The objective of this study was to evaluate treatment distribution and fracture geometry in a multi-stage, multi-cluster fracture completion performed in a horizontal Eagle Ford well. Distributed Acoustic Sensing (DAS) and Distributed Temperature Sensing (DTS) data were acquired on the subject well. The DAS/DTS-observed fracture treatment distributions were then modeled in a three-dimensional fracture model in an effort to visually represent resultant fracture geometries. This process was used to evaluate the impacts on the resulting treatment distributions that occurred as a result of stress-shadowing between fractures. The ultimate goal was to understand the influence that adjacent fractures within a stage and adjacent stages have on fracture distribution, fracture geometry, and completion effectiveness.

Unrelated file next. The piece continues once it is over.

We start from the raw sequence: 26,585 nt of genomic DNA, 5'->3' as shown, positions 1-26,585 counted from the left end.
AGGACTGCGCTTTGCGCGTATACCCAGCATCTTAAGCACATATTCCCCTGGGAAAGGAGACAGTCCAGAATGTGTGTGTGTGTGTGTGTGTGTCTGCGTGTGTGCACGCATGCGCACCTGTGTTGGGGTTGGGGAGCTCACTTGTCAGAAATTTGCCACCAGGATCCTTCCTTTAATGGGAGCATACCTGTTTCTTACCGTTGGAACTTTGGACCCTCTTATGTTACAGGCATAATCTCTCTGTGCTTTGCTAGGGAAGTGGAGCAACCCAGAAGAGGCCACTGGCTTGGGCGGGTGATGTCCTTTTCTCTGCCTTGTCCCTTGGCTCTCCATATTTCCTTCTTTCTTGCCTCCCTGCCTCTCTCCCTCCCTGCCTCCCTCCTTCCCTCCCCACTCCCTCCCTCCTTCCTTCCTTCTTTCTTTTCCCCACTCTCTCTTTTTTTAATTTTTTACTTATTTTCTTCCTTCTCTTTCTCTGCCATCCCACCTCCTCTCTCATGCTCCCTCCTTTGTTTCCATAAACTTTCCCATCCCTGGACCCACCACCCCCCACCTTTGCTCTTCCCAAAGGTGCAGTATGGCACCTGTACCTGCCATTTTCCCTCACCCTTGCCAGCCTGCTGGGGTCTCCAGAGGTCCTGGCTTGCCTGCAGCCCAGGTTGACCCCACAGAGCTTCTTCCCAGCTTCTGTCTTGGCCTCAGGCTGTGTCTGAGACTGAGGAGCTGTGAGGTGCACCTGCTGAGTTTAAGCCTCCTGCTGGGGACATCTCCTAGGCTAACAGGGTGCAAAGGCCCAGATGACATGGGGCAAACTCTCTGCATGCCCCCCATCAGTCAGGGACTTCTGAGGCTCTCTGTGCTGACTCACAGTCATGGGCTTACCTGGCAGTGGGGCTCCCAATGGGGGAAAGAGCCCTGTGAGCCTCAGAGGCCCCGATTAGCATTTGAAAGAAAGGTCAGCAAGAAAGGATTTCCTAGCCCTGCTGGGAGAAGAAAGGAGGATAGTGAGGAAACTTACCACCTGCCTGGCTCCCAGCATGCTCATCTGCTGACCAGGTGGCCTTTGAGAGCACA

DAS/DTS data suggest a high level of interference between adjacent fractures. Interference between adjacent fractures within a given stage, and from adjacent fracture stages, results in a consistent geometric predominance for fracture growth in the most heel-ward perforation cluster. DAS/DTS results also indicate that an excessive number of perforation clusters, spaced closely together, magnify the negative effects of stress shadowing, and potentially diminish completion effectiveness.

Operationally, the DAS/DTS data showed that the surface pressure response originally attributed to downhole diversion from particulate diverters was in fact not due to diversion. Once a dominate fracture was established in a given stage, it remained dominate throughout the entire stage even though two diverter drops per stage were incorporated into the treatment. Finally, the DAS/DTS data indicated that a significant portion (71%) of the stages experienced intra-stage communication. The large majority of this communication was due to plug leakage.

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